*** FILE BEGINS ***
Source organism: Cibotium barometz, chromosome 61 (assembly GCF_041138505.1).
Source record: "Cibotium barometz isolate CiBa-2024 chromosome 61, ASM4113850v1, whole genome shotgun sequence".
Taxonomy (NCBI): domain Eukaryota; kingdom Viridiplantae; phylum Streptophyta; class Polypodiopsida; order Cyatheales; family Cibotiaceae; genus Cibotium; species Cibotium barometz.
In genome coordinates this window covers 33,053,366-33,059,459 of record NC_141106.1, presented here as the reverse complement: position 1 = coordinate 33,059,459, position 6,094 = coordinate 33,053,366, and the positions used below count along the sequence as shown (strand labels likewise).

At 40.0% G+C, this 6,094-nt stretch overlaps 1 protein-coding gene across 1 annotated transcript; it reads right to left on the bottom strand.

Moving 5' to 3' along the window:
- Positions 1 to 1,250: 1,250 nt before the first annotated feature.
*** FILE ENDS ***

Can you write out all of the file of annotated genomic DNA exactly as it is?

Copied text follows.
Source organism: Cibotium barometz, chromosome 61 (assembly GCF_041138505.1).
Source record: "Cibotium barometz isolate CiBa-2024 chromosome 61, ASM4113850v1, whole genome shotgun sequence".
Taxonomy (NCBI): domain Eukaryota; kingdom Viridiplantae; phylum Streptophyta; class Polypodiopsida; order Cyatheales; family Cibotiaceae; genus Cibotium; species Cibotium barometz.
In genome coordinates this window covers 33,053,366-33,059,459 of record NC_141106.1, presented here as the reverse complement: position 1 = coordinate 33,059,459, position 6,094 = coordinate 33,053,366, and the positions used below count along the sequence as shown (strand labels likewise).

At 40.0% G+C, this 6,094-nt stretch overlaps 1 protein-coding gene across 1 annotated transcript; it reads right to left on the bottom strand.

Moving 5' to 3' along the window:
- Positions 1 to 1,250: 1,250 nt before the first annotated feature.